With an increasing amount of distressed property making its way on to the US market, we take a look at one of the major contributors to the housing crisis.
What is a sub-prime mortgage?
A sub-prime mortgage is a property loan which is granted to individuals who have a poor credit history that prevents them from being able to access a conventional mortgage. Because of this the interest rates charged by lenders tend to be in excess of the prime lending rate.
The emergence of sub-prime mortgages has opened up home ownership to an increasing number of individuals who previously would not have been able to afford it. Because of this it has enabled a new type of buyer to enter the market who previously would have been priced out. This ability to own property also has a significant effect on building people's wealth - home equity tends to be the primary method of saving for many individuals.
As the old saying goes, "If it sounds too good to be true, it probably is". Such is the case with subprime mortgages and their downfall lies in their cost. Because by nature they are more high-risk, the cost involved is more than an ordinary mortgage. Higher interest rates are generally combined with prepayment plans and additional penalties.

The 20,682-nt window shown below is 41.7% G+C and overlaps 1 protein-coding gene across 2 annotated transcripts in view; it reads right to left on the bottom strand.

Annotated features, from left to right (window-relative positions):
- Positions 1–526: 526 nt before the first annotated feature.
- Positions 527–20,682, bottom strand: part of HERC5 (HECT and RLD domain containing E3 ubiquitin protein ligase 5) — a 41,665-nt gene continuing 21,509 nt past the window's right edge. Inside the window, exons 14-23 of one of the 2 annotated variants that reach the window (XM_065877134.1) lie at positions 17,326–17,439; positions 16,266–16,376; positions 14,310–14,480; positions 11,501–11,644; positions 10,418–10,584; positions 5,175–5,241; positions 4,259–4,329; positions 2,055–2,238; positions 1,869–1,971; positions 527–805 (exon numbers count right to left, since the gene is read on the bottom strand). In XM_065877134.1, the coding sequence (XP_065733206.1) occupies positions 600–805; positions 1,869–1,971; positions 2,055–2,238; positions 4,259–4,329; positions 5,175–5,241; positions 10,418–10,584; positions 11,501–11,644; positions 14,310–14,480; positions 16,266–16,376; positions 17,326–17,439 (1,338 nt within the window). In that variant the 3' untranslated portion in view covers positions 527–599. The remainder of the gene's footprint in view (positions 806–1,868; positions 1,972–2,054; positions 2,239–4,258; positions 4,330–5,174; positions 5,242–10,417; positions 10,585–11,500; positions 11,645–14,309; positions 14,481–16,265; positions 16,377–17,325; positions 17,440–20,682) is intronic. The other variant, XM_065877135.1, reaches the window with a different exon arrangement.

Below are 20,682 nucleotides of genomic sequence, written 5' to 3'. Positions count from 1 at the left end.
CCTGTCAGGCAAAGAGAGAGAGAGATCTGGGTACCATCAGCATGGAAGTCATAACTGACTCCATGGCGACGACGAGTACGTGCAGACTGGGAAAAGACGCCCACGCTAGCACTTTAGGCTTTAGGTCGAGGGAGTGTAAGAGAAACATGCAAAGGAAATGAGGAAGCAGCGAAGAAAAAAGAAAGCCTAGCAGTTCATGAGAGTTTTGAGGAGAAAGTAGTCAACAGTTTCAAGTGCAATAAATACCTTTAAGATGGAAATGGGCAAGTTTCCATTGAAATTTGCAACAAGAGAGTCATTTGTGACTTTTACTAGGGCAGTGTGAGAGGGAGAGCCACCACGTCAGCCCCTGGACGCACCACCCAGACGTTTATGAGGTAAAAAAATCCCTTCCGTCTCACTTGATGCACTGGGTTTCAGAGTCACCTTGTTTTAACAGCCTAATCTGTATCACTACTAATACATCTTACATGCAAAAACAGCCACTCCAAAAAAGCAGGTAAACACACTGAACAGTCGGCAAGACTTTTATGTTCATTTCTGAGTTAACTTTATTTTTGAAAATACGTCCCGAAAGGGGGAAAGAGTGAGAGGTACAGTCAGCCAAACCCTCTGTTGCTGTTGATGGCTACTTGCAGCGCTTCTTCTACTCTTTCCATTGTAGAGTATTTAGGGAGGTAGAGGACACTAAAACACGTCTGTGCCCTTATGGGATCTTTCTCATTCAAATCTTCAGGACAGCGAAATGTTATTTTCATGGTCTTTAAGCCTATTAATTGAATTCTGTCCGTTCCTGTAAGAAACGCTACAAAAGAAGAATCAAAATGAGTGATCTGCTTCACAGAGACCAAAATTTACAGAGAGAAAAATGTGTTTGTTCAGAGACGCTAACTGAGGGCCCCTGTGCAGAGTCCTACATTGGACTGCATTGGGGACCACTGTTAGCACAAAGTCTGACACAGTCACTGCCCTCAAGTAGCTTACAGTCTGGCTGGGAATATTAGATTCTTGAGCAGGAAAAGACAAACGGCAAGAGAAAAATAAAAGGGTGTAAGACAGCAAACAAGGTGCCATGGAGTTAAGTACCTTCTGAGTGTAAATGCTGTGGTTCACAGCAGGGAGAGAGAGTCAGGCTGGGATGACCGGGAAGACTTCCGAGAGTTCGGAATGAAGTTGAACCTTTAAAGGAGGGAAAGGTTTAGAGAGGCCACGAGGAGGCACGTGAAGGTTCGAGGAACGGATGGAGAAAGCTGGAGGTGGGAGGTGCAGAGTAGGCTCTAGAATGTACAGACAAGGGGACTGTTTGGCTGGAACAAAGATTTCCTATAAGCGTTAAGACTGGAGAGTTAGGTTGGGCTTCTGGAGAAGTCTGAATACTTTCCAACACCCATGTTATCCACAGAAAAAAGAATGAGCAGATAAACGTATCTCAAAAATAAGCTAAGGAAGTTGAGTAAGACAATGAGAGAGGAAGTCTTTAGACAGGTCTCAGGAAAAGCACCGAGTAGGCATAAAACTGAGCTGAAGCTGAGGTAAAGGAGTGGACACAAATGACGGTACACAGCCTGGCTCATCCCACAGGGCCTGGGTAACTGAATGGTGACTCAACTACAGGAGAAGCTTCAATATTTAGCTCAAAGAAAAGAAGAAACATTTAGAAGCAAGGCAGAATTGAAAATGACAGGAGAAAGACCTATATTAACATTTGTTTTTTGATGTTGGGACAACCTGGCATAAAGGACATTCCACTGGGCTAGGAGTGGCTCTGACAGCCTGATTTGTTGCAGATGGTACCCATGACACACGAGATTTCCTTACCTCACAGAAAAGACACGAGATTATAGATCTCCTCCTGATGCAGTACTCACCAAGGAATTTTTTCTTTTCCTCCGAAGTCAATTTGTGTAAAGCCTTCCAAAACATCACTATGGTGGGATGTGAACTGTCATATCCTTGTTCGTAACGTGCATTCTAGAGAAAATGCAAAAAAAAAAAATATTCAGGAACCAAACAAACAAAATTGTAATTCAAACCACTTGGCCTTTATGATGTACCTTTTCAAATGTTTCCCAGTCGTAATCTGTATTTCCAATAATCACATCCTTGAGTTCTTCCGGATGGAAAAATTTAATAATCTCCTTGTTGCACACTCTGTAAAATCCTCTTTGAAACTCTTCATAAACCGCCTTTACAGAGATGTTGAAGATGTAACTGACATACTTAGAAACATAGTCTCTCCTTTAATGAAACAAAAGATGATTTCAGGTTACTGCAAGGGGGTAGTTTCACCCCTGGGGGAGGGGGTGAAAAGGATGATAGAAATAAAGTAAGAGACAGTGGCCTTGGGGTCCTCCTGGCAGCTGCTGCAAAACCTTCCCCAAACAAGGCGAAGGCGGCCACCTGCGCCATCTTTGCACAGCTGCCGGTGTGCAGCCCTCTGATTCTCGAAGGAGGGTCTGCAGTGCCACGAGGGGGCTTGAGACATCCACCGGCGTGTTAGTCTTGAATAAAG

Furthermore, because sub-prime mortgage borrowers tend to be the less affluent members of society, they usually have higher default rates than their "non sub" counterparts. Combined with rising interest rates, this could see the emergence of a situation where the market becomes flooded with foreclosed properties
Making matters worse is the fact that the vast majority of sub-prime borrowers have adjustable rate mortgages. This means they qualified for the mortgage at low, introductory rates and over a short period of time the rate has increased substantially.
The latest figures released by RealtyTrac show that in the US there was a seven per cent increase in the amount of foreclosures in the country during the first quarter of 2010 - a trend which can be attributed to a large number of homeowners defaulting on their mortgage payments.
As mentioned earlier, sub-prime mortgages do open up the opportunity to enter the property market
to individuals who would previously have been unable to, but the problem lies with borrowers who remain unsure of what they are signing up for and what they are committing to pay.
- Friday 30 April 2010